By Jim Schutze
By Rachel Watts
By Lauren Drewes Daniels
By Anna Merlan
By Lee Escobedo
By Eric Nicholson
In the New York production, Carmichael was played by Christopher Walken. It's a role designed for an idiosyncratic actor, and it fits Van Quattro like one made-to-order glove. He understands the peculiarities of McDonagh's dialogue, with its strange pauses and strings of obscenities. Quattro, so great in last season's Superior Donuts at Theatre Three, even has to carry on a long phone call in this play, as Carmichael works up a throbbing rage at his 90-year-old mother for poking around in his porn collection back home. The phone call is a hacky trope in the theater but Quattro gives this one as many colors as a soliloquy from Hamlet. You actually feel sorry for Carmichael during it and start to understand why he finds reasons to travel.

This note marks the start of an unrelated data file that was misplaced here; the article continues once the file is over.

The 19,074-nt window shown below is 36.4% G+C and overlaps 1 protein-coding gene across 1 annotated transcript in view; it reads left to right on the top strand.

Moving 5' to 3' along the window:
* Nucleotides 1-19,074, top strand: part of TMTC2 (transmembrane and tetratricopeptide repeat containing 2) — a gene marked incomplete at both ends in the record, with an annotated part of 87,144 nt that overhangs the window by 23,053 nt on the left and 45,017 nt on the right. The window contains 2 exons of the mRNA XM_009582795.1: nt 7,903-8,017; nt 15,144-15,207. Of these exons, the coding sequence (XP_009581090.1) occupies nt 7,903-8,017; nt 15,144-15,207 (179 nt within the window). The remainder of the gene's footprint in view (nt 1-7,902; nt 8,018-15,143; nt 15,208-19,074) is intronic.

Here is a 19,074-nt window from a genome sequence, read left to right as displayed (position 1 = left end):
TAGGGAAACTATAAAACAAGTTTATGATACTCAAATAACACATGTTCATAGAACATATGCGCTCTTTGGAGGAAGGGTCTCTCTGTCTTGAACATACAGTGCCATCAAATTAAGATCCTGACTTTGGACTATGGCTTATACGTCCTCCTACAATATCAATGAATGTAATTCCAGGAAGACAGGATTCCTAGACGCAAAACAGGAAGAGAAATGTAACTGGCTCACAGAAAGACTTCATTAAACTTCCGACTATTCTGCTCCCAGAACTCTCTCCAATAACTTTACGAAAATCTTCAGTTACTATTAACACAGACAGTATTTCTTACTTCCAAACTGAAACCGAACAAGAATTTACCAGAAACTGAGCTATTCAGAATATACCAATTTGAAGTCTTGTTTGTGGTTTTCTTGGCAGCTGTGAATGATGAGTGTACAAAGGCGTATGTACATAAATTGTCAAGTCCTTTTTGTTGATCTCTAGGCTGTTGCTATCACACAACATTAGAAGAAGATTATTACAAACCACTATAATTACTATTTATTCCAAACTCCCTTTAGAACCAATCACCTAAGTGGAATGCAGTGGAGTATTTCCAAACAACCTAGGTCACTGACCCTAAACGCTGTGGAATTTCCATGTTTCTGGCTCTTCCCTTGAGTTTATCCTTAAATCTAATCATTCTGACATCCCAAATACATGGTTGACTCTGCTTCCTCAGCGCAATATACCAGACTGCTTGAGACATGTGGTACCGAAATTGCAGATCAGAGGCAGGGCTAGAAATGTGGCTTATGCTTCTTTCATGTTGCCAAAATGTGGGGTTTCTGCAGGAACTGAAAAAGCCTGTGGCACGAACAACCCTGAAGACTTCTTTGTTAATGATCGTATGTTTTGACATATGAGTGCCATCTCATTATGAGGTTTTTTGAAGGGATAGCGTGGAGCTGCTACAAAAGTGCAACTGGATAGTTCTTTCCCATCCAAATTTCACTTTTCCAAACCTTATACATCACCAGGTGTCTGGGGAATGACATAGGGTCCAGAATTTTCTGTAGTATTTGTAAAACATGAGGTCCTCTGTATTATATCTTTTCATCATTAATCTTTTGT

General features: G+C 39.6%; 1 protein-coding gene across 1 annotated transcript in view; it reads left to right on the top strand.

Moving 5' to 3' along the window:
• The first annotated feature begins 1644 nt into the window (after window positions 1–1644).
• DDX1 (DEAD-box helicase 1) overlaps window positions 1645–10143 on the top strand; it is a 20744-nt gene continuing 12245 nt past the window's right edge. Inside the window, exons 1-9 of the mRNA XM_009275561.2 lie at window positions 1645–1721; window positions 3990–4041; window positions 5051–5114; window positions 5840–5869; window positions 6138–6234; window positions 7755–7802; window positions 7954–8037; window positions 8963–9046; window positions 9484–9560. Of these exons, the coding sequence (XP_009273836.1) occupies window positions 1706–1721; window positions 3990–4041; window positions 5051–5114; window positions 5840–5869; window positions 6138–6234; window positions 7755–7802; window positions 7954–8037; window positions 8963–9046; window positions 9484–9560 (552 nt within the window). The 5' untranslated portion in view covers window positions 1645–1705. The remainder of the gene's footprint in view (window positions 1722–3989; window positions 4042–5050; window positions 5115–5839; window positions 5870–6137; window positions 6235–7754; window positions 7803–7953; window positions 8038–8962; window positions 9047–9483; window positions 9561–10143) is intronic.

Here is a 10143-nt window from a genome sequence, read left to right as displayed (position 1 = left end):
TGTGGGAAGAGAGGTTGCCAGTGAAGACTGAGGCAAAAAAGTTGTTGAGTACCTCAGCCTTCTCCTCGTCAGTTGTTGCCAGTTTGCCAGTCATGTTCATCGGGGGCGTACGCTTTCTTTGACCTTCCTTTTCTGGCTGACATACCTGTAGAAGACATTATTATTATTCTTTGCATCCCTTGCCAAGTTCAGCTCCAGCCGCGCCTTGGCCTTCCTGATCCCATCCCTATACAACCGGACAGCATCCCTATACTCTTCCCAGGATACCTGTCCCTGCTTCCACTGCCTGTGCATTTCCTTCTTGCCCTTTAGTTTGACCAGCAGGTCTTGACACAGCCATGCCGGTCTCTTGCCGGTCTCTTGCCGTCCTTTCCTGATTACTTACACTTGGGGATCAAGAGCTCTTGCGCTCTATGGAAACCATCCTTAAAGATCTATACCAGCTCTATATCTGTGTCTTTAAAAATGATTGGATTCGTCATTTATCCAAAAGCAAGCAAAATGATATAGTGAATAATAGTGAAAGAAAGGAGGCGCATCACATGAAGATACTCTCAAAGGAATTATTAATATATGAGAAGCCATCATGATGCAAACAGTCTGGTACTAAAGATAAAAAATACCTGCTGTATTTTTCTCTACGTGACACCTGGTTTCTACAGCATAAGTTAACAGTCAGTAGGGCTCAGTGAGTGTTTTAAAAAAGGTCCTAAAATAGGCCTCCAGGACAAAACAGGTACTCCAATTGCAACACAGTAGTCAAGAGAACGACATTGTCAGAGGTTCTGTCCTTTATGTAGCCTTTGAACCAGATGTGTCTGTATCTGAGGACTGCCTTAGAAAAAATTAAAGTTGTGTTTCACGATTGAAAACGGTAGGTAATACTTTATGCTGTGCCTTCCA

Drew Wall is ideal for Mervyn, a role played by Sam Rockwell in New York. Wall is a handsomer, younger version of Rockwell. And a better actor in this or any play. He also designed and built the set, which is so sad-motel authentic, you worry about bedbugs.
Jeremiah and Nash have the toughest roles, attached by their wrists to those pipes, movements limited to how far they can stretch their limbs. Nash bears a strong resemblance to Zooey Kazan, who did the part on Broadway, and she's a snarling little firecracker. (And will have the STT stage to herself soon in the one-woman My Name Is Rachel Corrie.)
A Behanding in Spokane
Continues through January 26 at Bryant Hall (next to Kalita Humphreys Theater), 3636 Turtle Creek Blvd. Call 866-811-4111 or visit secondthoughttheatre.com.
In a dark play like this, the only letdown is the lighting by Kenneth Farnsworth, which is too bright to convey noirish shadows in such a skeevy motel setting.
For everything else, a big hand. Two.